There are so many types of light bulbs available on the market that it’s hard to keep track of them all, but each type has its own “code” of sorts that tells you everything you need to to know about it.
Whether you’ve shopped around for smart light bulbs or just regular bulbs, you’ve likely come across bulbs that have something like “A19” or “E26” in the name. This isn’t the model number of the bulb, but rather the type of bulb, which is a universal standard coding system in the lighting industry.
A bulb is categorized by three different factors: shape, size, and base. These three factors are all defined in the bulb’s code, but that code is pretty useless if you aren’t able to decode it in the first place. Luckily, we’re here to help.
Defining a Bulb’s Shape and Base
As you might already know, light bulbs come in all kinds of different shapes. The single letter in the bulb’s code represents those shapes.
One of the most common shapes that you probably associate with a light bulb is the “A” series bulb with an “E” series base, “A” standing for Arbitrary and “E” meaning Edison.
Another common bulb shape is the B series bulb, which stands for Blunt tip, and are used in decorative light fixtures when you want a candle-like appearance. C and CA series bulbs are also similar, meaning Candle and Candle Angular, respectively. They still use the same E-series base, albeit with a smaller diameter.
Then there are G series (Globe) bulbs, which are entirely spherical.
You’ll also find a lot of BR series (Bulging Reflector) bulbs in recessed can light fixtures, and PAR (Parabolic Aluminized Reflector) series bulbs in outdoor flood light fixtures. Both have similar shapes but deliver vastly different types of light.
There are also different types of bases other than just the E series screw-on base. For instance, the G series (not to be confused with the G series bulb itself) base uses two pins instead of a screw-on style for low-voltage light fixtures (track lighting, etc.).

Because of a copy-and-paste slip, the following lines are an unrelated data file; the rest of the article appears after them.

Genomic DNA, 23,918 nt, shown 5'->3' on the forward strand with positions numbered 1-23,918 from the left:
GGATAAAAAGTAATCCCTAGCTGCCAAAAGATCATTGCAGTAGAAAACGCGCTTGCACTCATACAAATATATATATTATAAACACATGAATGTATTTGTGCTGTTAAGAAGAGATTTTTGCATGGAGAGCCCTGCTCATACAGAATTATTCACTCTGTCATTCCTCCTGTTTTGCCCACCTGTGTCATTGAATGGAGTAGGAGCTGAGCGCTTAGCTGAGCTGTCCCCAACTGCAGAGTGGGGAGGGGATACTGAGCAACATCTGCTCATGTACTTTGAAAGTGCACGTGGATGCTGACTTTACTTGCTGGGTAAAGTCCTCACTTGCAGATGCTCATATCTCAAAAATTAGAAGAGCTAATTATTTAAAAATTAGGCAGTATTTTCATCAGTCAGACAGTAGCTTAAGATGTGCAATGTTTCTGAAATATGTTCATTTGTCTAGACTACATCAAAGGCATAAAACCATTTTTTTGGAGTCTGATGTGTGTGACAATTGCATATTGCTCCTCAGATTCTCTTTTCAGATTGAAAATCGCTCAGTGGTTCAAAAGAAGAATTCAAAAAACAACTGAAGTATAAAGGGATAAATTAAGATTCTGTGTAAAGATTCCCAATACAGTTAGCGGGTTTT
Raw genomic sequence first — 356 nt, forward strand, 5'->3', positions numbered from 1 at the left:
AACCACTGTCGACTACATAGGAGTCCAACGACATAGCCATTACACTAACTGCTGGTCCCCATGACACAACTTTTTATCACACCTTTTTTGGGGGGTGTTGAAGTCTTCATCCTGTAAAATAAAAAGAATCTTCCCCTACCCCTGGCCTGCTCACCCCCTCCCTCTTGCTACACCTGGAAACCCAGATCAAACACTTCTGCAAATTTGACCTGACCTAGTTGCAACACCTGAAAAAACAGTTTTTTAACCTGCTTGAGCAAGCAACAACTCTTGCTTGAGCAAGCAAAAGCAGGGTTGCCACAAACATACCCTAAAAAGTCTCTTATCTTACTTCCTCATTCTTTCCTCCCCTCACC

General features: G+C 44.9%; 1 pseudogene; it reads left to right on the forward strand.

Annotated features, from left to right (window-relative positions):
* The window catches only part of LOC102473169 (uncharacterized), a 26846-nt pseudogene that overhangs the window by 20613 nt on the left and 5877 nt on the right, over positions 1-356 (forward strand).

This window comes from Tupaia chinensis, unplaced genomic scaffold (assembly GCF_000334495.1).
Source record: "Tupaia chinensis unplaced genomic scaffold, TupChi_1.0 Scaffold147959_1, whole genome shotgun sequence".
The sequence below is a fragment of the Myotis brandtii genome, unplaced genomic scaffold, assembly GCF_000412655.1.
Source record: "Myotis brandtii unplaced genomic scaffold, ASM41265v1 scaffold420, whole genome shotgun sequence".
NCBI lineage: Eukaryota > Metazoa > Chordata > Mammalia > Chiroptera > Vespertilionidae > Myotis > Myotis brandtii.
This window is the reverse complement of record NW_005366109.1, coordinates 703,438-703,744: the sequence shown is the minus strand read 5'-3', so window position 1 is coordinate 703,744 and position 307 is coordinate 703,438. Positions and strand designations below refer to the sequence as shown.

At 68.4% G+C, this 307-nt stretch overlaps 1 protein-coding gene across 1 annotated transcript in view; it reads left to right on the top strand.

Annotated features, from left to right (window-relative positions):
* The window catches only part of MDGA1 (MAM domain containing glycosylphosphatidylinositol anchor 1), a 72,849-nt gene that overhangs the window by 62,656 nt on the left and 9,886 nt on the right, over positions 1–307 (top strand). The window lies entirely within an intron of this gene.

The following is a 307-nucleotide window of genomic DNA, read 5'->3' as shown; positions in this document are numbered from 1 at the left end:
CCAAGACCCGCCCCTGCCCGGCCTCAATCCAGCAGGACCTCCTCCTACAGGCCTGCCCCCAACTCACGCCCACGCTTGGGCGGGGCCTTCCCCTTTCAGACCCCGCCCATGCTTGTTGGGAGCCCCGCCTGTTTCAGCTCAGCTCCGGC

Of course, there are a lot more types of bulbs than the ones I mentioned, but Bulbs.com has a fantastic graphic that shows you all the different types of bulbs and their letter codes, as well as one for all the different types of bases.
What the Numbers Mean
So now that you know what the letters mean, the numbers can be just as confusing. Basically, though, the number corresponds to the bulb’s diameter at its widest point. The way it’s measured, however, is different for the bulb’s size and its base size.
A bulb’s size is measured in 1/8-inch increments, so an A19 bulb would be 2-3/8″ in diameter because there are nineteen 1/8-inch increments. An easier way to determine the diameter, though, is to take the number and divide it by 8. So 19 divided by 8 is 2.375, or 2-3/8 as a fraction.
The bulb’s base is measured differently but in a much easier fashion. The number refers to the diameter of the base in millimeters. So a bulb with an E26 base is 26 millimeters.
Or if we’re talking about the G series two-pin base, it would be the distance between the two pins measured in millimeters.
How to Use These Codes When Replacing Bulbs
More often than not, you probably don’t need to know the code of the bulb when finding a replacement. A majority of light fixtures use the E26 base, and pretty much every lamp and light fixture in your house uses an A19 bulb.
However, if you have a unique light fixture that accepts a different kind of light bulb and aren’t sure of the exact type you need to replace it, there are a couple of things you can do.
First off, it’s rare when the code is printed on the bulb itself. Usually, you can find it on the bulb’s packaging when you buy it, but it’s likely that you don’t keep the packaging after you buy a new bulb.
If you don’t know the code to a bulb that you need to replace, it’s not a big problem. You always can take the old bulb to the store and compare it to other bulbs to find a match. Light bulb sizing standards are different enough that it’s easy to spot the right size just by loooking at them. It’s certainly not like screws and bolts where being a single millimeter off can make all the difference.
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